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Monday, 9 December 2013

'A Revolution in Typewriter Type'?: Oliver v Yōst, Printype v Imperial - The 1910 Battle of the Typewriter Fonts

In late 1910, Typewriter Topics took the unusual step of publishing a letter from the Yōst Typewriter Company, in which Yōst was highly critical of claims made by one of the Topics' other major advertisers, the Oliver Typewriter Company. This concerned "A Revolution in Typewriter Type", launched in a rival publication. The Oliver claims were contained in the very well-known advertising campaign launching Printype
Apart from Office Appliances and The Saturday Evening Post, this ad appeared in Popular Mechanics, the American Education Review, Pearson's Magazine, Out West, Hearst International, the Railroad Telegrapher, McClure's Magazine, Literary Digest, Homiletic, American Globe, the New England Magazine, Technical World, National Magazine, the Magazine of Business, American Review of Reviews, the Columbia Alumni News, Bay State Magazine, Lippincott's Monthly, Printer's Ink and Market Communications, to name but a few. It was, in other words, a widespread campaign.

Yōst pointed to its already well-established Imperial typeface (launched 1905), as well as Remington's Clarendon typeface, in what Typewriter Topics called "A Justifiable Exposé":

1910 typewriter typefaces
Typewriter Topics itself dismissed the Oliver claims about Printype:
Indeed, Yōst was the flavour of that month for Topics:

3 comments:

Richard P said...

Very interesting. I have to agree with Yost, the claim that Printype was a brand-new innovation was false, and the claim that it looked just like print was also false, since Olivers were monospaced and used a ribbon.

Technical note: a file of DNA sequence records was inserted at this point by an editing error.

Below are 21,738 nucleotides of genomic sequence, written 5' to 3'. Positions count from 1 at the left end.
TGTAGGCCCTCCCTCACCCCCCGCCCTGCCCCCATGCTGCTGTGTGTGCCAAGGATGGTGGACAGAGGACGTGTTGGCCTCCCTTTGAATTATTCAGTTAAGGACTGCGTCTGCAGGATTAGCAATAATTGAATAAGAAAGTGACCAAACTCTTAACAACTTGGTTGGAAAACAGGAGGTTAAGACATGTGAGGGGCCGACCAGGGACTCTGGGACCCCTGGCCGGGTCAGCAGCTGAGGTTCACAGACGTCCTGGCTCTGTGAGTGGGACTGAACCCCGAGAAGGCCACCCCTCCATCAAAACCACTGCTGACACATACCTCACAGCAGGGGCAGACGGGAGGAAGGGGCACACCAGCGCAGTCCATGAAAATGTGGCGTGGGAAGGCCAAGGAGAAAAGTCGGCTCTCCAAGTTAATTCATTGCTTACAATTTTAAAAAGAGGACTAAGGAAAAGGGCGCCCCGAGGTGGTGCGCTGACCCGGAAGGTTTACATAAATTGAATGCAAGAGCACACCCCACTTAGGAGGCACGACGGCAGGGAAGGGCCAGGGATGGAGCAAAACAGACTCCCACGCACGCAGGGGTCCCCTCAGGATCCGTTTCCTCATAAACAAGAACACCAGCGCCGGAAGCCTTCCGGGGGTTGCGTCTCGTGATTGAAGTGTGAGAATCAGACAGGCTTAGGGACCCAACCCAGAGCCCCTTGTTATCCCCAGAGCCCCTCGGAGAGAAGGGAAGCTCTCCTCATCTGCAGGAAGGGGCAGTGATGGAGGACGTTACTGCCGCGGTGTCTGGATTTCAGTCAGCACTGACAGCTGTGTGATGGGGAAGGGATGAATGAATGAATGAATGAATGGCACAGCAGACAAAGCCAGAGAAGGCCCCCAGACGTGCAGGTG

I have never had the chance to try a Yost no. 20 in great condition with a functioning ink pad, but I imagine it would be one of the very best typing experiences: basket shift, fully visible, great alignment, direct inking. And I would choose the Imperial type!

By chance, Alan Brignull recently pointed me to a very interesting Book of Type Specimens from 1907 (quite early) that features the "Oliver Printype" TYPE. In other words, here we have an example of traditional type imitating a typewriter that imitated traditional type. Where does tribute end and trickery begin?

Scott Kernaghan said...

Yost turkish machine! Ohhhh. I want one.

Can I just add, 'Officer Printype' has absolutely no credibility. I mean, how can you take someone who isn't wearing pants seriously?

Get some pants, man!

Mind you, I often type pantsless, so I can hardly talk.

Robert Messenger said...

Richard, thank you so much for that link to the type book.
Scott!!! Oh my, the image of you typing pantless!!!??? Please, this is a family friendly website! (Luckily, not on an Palestinian banking Erika 5 at CMAG. Now that would have been a photo!)